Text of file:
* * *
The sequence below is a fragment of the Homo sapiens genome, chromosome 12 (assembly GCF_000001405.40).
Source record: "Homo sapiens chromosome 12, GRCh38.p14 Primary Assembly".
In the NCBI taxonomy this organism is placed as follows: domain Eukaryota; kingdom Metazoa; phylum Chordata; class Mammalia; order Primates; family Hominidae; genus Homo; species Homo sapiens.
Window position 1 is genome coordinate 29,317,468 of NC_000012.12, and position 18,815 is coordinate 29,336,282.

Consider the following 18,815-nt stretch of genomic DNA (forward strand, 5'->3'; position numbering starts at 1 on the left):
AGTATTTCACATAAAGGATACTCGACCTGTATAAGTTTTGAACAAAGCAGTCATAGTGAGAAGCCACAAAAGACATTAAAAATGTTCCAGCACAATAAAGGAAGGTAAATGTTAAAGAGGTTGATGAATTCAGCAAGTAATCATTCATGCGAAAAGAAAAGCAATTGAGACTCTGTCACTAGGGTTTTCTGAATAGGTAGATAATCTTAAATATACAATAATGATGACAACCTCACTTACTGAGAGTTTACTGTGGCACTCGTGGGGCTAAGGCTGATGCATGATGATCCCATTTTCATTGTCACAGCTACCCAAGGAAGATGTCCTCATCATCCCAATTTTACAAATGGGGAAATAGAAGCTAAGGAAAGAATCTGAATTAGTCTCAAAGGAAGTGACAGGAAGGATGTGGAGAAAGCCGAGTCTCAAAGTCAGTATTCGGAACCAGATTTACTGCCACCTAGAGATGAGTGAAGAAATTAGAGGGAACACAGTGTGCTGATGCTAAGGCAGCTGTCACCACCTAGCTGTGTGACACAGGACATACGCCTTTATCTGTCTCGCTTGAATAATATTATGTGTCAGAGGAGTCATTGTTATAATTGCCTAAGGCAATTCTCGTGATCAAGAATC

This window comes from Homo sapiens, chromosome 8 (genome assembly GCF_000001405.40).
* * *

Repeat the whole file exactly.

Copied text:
The sequence below is a fragment of the Homo sapiens genome, chromosome 12 (assembly GCF_000001405.40).
Source record: "Homo sapiens chromosome 12, GRCh38.p14 Primary Assembly".
In the NCBI taxonomy this organism is placed as follows: domain Eukaryota; kingdom Metazoa; phylum Chordata; class Mammalia; order Primates; family Hominidae; genus Homo; species Homo sapiens.
Window position 1 is genome coordinate 29,317,468 of NC_000012.12, and position 18,815 is coordinate 29,336,282.

Consider the following 18,815-nt stretch of genomic DNA (forward strand, 5'->3'; position numbering starts at 1 on the left):
AGTATTTCACATAAAGGATACTCGACCTGTATAAGTTTTGAACAAAGCAGTCATAGTGAGAAGCCACAAAAGACATTAAAAATGTTCCAGCACAATAAAGGAAGGTAAATGTTAAAGAGGTTGATGAATTCAGCAAGTAATCATTCATGCGAAAAGAAAAGCAATTGAGACTCTGTCACTAGGGTTTTCTGAATAGGTAGATAATCTTAAATATACAATAATGATGACAACCTCACTTACTGAGAGTTTACTGTGGCACTCGTGGGGCTAAGGCTGATGCATGATGATCCCATTTTCATTGTCACAGCTACCCAAGGAAGATGTCCTCATCATCCCAATTTTACAAATGGGGAAATAGAAGCTAAGGAAAGAATCTGAATTAGTCTCAAAGGAAGTGACAGGAAGGATGTGGAGAAAGCCGAGTCTCAAAGTCAGTATTCGGAACCAGATTTACTGCCACCTAGAGATGAGTGAAGAAATTAGAGGGAACACAGTGTGCTGATGCTAAGGCAGCTGTCACCACCTAGCTGTGTGACACAGGACATACGCCTTTATCTGTCTCGCTTGAATAATATTATGTGTCAGAGGAGTCATTGTTATAATTGCCTAAGGCAATTCTCGTGATCAAGAATC

This window comes from Homo sapiens, chromosome 8 (genome assembly GCF_000001405.40).